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Indo Chic - Halong Bay

I have entered a dream.

It’s a clear October day. There is not a cloud marring the opalescent sky and I am lost at sea among North Vietnam’s limestone wonders.

I am afloat in the midst of Halong Bay where I have been transported by car from bustling Hanoi. This natural marvel and World Heritage Site, covers 1, 553sq km (620-square miles) of thousands of limestone islands and grottoes rising from clear emerald waters.

Supernaturally sounding Ha Long means ‘dragon descending’. According to legend, the bay formed when a dragon plunged into the sea, whipping its tail from side to side in a frenzy that carved the region into a grand archipelago.

Geologists explain it differently of course.  Over the past 230 to 280 million years, rainwater and the ocean have eroded the landscape into an array of towers known as fenglin and clusters of conical crags, known as fengcong.  Simultaneously, rising and falling tides have chiselled, notched bands into their bases lending a tottering appearance to these primeval rocks. 

This site was inscribed by UNESCO in 2 000, citing its geomorphology as a unique asset worthy of mankind’s preservation; a long overdue accolade for undisputedly one of the world’s most stunning marvels. More so if ones mode of transport is the Emeraude, luxury steam cruiser.

Aah! The Emeraude…is simply one of the most spellbinding news stories in Vietnam.  Unsurprisingly travel agents report a deluge of enquiries and bookings from celebrities and travel writers alike. When a fellow sybarite happens to be James Sullivan, author of National Geographic Traveler Vietnam book you know you have chosen well.

The luxurious Emeraude peddle wheel steamer was launched in 2003, and is an identical replica of a 10th Century boat that sailed Ha Long Bay when French Indochina was its most glamorous.

Like its predecessor the new vessel is a part of the Halong Bay mystique, something sailing at you out of a time warp – big, immaculately white, sumptuous colonial:  As emblematic of Mother France as anything in Vietnam ever was.  Just being on board is grounds for a need to receive a penance: Luxurious cabins feature polished wooden floors, air-conditioning and individual bathrooms equipped with old world brass fittings evoking romance of the nautical age.

Tourist authorities make much of the islands grottoes – several being admittedly striking.  But the pre-eminent Ha Long experience is waterborne.  It’s about being afloat as much as possible amid a landscape as fantastic as any famed Impressionist artist could have conjured with oil paints. You don’t want to alight upon an island as much as drink in the panoramas.

From topside on a canopied deck with potted banana plants I observed floating fishing villages as we sailed by. 

Once we passed a movie set where in 1991, a French production company filmed scenes for an epic masterpiece Indochine, a hymn to the waning days of the lost colony, starring Catherine Deneuve. And still later most guests recognised a famed two rock formation which was the backdrop scene from an early Bond movie with Sean Connery.

On board I was hard pressed whether to sip cocktails and luxuriate topside in a wicker chair, schmooze at one of the two bars or, to visit Sung Sot Cave (Cave of Surprise by kayak) when we anchored at Trinh Nu at 4 pm. I finally settled, predictably, for almost everything.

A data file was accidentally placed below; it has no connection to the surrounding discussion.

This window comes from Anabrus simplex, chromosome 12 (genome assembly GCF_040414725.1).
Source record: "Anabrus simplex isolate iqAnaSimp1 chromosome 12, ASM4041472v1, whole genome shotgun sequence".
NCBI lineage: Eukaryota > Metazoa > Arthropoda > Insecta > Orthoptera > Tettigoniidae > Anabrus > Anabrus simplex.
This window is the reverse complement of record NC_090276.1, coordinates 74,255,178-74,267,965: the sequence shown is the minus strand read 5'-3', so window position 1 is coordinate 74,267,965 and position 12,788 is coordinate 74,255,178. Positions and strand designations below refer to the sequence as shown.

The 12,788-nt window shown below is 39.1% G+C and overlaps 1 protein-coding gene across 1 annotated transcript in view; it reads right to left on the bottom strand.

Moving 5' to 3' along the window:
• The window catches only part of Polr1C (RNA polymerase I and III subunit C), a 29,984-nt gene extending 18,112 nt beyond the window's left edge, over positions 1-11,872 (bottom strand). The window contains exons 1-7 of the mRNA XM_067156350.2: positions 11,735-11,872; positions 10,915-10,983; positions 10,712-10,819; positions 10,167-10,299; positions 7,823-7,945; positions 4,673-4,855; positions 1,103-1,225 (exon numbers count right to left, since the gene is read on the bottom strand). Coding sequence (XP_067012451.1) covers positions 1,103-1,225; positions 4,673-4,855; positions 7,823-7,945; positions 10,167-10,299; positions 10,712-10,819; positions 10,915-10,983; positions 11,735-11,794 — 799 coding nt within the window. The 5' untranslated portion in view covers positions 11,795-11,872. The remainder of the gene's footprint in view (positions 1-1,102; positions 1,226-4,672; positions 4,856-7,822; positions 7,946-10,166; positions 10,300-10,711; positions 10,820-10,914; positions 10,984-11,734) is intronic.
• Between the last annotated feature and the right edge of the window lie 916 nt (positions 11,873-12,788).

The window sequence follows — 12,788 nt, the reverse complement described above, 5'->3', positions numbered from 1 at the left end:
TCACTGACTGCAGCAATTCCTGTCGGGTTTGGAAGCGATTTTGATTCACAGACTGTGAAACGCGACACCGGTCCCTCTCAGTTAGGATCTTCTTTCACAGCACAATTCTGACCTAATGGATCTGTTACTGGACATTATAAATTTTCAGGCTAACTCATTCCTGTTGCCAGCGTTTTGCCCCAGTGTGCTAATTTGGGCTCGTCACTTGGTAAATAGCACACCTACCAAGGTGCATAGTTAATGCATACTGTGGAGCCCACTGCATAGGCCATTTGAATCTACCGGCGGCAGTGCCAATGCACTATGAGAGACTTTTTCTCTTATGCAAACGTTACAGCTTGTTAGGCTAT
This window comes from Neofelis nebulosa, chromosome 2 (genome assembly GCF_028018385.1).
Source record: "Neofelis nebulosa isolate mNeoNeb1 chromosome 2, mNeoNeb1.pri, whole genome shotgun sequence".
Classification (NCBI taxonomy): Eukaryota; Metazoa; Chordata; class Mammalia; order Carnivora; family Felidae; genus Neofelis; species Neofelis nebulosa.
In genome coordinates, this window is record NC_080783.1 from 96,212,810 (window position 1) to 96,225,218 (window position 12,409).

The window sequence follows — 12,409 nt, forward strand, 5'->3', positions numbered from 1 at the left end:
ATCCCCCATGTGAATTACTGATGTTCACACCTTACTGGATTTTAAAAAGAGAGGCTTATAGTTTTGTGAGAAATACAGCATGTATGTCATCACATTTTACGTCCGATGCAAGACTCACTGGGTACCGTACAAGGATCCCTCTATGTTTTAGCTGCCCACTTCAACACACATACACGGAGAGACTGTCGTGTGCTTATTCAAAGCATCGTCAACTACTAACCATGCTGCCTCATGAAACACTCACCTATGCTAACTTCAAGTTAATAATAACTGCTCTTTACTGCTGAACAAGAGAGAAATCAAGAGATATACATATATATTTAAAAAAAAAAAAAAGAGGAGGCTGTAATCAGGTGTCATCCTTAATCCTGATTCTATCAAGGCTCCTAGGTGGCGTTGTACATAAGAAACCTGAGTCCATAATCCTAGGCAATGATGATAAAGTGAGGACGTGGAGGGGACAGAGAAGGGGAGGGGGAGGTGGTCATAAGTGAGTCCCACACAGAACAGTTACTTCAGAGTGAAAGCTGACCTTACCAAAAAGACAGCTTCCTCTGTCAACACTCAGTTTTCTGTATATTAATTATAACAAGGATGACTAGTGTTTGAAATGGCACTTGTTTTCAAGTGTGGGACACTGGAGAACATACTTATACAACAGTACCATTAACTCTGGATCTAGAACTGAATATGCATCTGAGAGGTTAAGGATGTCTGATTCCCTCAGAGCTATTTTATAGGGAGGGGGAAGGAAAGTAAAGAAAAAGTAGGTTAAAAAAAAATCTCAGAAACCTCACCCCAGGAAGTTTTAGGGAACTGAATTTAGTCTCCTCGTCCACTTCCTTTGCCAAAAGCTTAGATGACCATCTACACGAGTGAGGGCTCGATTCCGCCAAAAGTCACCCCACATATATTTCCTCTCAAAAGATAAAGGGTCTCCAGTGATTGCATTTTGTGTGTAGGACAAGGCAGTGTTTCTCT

Hang Sung Sot is regarded as one of the two most beautiful caves in the bay.  Opened to tourists in 1995, a trail leads a half mile through the 135, 000 square-foot cave, threading through three chambers each larger than the previous.  Grotesque stalagmites and stalactites reveal the usual suspects – turtles, junk sails, monkeys, -and one “special part” of a dragon luridly lit in red and aimed at a hole in a pocked ceiling of craters.  The third chamber is breathtakingly cavernous.

I returned to the barge in time to loll on the third floor sundeck for a manicure and traditional Vietnamese foot massage with high tea before watching the vessel’s faux stern wheel being lowered down to a deck.  Then I glided off its edge to swim in the vast ocean. A lone bather, I felt scrumptious pleasure as the warm wave-less water licked and caressed my skin.

Much later, fashion-plate guests dressed with French flair, wafted into the dining room. The scene was reminiscent of a scene from Scott Fitzgerald’s opulent Great Gatsby.  Spoiled for choice, we groaned through course after course served by silhouette waitrons. 

This! After a gastronomically exquisite lunch which included fried squid and beer steamed crab and other seafood delights:  Nobody complained.

By night while the moon hovered over a blue black sea I stared out and marvelled at the tapestry of stars. I will forever remember that night. For one moment, a brief moment in eternity, I captured the finest of what life has to offer. I wanted to hug this moment in my arms, keep it to myself and revisit it again and again...

Stretching Indochina mood of pampering to its last drop, I had a traditional Vietnamese massage in my cabin before rolling over to sleep. Too soon day and night melded into one and though I was too relaxed to join the complimentary Tai Chi class on deck at 6.30am I enjoyed a full breakfast before disembarking. Then sulkily I made for my tour guide who transported me to the airport for a flight to Saigon.

Travelling six thousand miles for a 20 hour cruise is a far way to go. But it’s a journey I heartily recommend.

If you too dream of a nostalgic journey through colonial Indochina look no further.  This is it!

Written by Lana Jacobson for Home & Leisure Magazine

 

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